Jim Krumel: The perils of forecasting a winter storm


By Jim Krumel - jkrumel@limanews.com



Jim Krumel

Jim Krumel


Everywhere you went last week, people were talking about the Big One — the brutal snowstorm that was going to unleash its fury starting early Saturday and lasting until Sunday morning.

“There’s going to be 6 to 10 inches of snow,” folks started warning each other last Monday.

As the week played out, the forecasts seemed to change by the minute, depending on which weather service you were paying attention to, what time you checked it, and what day it was. There was talk of as much as 8 to 14 inches of snow and as little as 3 to 5 inches, as well as everything in between.

“Trying to predict the exact amount of snow a region will receive five to seven days in advance is a losing battle,” Tom Kines, a senior meteorologist with AccuWeather, admitted. He pointed out that meteorologists started following this storm pattern while it was developing over the Pacific Ocean.

“We had a good idea some type of major storm would hit the Ohio Valley later in the week, but too many factors can change the track of a storm, including temperature and the amount of moisture in the air. Then there are wind gusts and wind speed also playing a big role in steering a storm,” Kines said. He pointed out if the wind picks up speed, it will blow a storm through an area faster, resulting in less snow. Likewise, the lack of wind can cause a storm to hover and drop more snow.

Most folks in the Lima region were taking precautions Friday that Winter Storm Harper would be a nasty fellow. Snow shovels, gloves and de-icing salt were becoming harder to find. Some Saturday sporting events were already being canceled and people who didn’t typically buy milk or bread were at the store hoarding milk and bread, as well as beer, cigarettes and pop tarts.

One day before the storm was to knock on our door, AccuWeather predicted 6 to 10 inches of snow would blanket the region on Saturday. The Weather Channel said 4 to 8 inches and the National Weather Service called for 3 to 5 inches. All three noted there would be bitter cold on Sunday and Monday with a warm-up on Tuesday. Terms like blizzard, flash freezing and ponding were being thrown around.

“All of us pretty much have the same data for our forecasts, it’s just a matter of how we interpret it … kind of like you and your neighbor trying to predict a Super Bowl winner,” Kines said.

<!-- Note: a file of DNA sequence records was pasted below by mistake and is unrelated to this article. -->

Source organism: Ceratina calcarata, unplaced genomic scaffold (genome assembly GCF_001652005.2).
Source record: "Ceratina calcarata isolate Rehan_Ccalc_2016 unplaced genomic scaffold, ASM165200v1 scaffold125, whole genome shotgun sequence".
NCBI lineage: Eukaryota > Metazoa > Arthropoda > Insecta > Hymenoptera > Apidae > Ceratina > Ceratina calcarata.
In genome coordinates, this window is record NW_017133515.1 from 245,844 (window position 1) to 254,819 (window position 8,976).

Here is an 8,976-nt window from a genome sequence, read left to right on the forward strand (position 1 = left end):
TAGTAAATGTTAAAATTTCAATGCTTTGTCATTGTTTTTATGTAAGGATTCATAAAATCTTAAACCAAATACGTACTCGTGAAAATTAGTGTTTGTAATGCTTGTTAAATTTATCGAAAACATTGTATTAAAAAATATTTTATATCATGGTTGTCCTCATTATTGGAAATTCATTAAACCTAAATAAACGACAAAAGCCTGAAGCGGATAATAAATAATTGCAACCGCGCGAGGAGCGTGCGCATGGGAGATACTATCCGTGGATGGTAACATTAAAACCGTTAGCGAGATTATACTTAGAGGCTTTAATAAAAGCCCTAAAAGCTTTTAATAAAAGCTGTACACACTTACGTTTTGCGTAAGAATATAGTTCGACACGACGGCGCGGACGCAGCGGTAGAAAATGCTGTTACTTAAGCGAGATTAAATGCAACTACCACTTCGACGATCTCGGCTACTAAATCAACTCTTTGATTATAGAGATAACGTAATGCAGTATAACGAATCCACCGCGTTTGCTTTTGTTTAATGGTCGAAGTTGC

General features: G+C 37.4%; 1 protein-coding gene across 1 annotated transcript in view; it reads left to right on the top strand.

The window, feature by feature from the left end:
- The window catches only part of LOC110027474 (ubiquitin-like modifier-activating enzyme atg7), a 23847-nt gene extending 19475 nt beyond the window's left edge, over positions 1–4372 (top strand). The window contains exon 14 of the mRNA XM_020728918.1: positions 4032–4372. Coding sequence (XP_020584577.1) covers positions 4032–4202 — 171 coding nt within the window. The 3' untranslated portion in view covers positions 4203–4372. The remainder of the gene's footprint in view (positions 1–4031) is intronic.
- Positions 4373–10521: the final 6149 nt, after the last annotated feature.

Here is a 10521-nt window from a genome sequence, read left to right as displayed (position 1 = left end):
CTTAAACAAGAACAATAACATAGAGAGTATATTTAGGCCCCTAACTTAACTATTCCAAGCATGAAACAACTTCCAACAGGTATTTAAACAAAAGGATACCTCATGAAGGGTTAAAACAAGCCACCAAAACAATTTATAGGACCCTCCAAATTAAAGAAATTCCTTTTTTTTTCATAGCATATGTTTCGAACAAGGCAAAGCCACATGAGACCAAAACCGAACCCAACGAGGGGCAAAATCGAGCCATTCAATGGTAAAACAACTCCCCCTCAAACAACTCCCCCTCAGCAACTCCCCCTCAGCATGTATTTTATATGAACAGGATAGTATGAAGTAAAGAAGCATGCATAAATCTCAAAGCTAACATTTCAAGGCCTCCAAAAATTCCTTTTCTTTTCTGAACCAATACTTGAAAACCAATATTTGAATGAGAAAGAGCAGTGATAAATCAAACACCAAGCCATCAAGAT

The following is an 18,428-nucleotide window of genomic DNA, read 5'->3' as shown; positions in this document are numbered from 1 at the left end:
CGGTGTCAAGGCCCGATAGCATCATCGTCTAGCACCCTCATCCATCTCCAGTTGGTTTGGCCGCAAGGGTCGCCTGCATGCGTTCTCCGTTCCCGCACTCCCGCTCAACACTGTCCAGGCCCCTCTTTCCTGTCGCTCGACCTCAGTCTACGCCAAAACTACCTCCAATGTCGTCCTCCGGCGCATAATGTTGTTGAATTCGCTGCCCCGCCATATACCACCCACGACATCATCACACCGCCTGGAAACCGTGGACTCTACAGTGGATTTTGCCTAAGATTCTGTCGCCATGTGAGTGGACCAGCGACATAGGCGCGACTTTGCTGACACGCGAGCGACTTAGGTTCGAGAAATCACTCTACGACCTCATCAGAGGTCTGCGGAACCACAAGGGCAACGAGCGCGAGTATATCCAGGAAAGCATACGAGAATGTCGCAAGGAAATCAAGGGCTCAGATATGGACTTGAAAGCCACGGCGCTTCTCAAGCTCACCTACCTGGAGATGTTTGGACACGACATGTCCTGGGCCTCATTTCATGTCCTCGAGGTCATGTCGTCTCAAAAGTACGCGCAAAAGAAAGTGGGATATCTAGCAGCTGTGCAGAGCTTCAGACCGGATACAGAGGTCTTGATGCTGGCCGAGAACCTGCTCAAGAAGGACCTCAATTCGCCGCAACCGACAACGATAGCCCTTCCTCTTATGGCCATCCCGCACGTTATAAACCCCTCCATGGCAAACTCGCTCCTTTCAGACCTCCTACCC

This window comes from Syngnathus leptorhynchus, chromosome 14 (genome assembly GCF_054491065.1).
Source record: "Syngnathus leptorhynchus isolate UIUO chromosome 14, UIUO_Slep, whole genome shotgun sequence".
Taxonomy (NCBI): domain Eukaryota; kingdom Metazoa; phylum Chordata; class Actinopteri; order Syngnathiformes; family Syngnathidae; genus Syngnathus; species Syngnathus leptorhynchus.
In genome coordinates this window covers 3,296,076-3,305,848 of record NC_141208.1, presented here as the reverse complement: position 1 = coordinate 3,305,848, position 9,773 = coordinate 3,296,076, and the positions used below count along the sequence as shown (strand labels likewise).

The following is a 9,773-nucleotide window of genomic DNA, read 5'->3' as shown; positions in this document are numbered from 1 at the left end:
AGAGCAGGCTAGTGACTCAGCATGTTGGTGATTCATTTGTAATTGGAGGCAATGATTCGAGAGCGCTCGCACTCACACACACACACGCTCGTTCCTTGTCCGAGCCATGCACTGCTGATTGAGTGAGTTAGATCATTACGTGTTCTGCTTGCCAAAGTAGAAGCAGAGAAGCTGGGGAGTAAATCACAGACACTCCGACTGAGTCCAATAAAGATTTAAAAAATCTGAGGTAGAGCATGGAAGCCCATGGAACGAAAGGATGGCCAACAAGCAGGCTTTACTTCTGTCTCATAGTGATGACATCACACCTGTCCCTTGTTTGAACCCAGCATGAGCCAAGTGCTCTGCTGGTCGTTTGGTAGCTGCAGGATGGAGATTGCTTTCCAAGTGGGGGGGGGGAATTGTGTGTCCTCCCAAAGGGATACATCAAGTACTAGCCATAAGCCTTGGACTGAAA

For the record, our measurement shows Lima receiving 6½ inches of snow from Saturday until 9 a.m. Sunday.

That would leave The Weather Channel and AccuWeather each claiming Super Bowl titles.

ROSES AND THORNS: There’s always room for a role model in the rose garden.

Rose: To William White, the former Lima Senior, Ohio State and National Football League standout who also earned a degree in chemical engineering. Speaking at the Character Champions for Life event, White told the young adults and youth in the crowd, “Don’t let your environment or situations around you affect who you are. Be your own person.”

Rose: To Zavier Simpson, the point guard of the Michigan basketball team and a Lima native. After Michigan defeated Illinois, 79-69, earlier this month, Illinois Coach Brad Underwood said, “Zavier Simpson, in my opinion, is the MVP of the league to this point. You take him away from that team and they’re not No. 2 in the country.”

Rose: To Mike Schoenhofer, 67, who is retiring as executive director of the Mental Health & Recovery Services Board for Allen, Auglaize and Hardin counties. Those who worked with him called him “a man of action.” He co-founded the Family and Children First Council and helped organize the region’s response to the opioid crisis.

Thorn: Were those mashed potatoes or smashed potatoes? It took nearly three hours to clean up potatoes that were spilled on Interstate 75 after two trucks collided just north of Wapakoneta over the noon hour Tuesday.

Thorn: To Judd Spencer, address unknown, mayor in name only of Cloverdale. He hasn’t attended a council meeting in seven months.

PARTING SHOT: “We may have all come on different ships, but we’re in the same boat now.” — Martin Luther King, Jr.

Jim Krumel
https://www.limaohio.com/wp-content/uploads/sites/54/2019/01/web1_Jim-Krumel-2.jpgJim Krumel

By Jim Krumel

jkrumel@limanews.com

Jim Krumel is the editor of The Lima News. Contact him at 567-242-0391 or at The Lima News, 3515 Elida Road, Lima, Ohio 45807.

Jim Krumel is the editor of The Lima News. Contact him at 567-242-0391 or at The Lima News, 3515 Elida Road, Lima, Ohio 45807.

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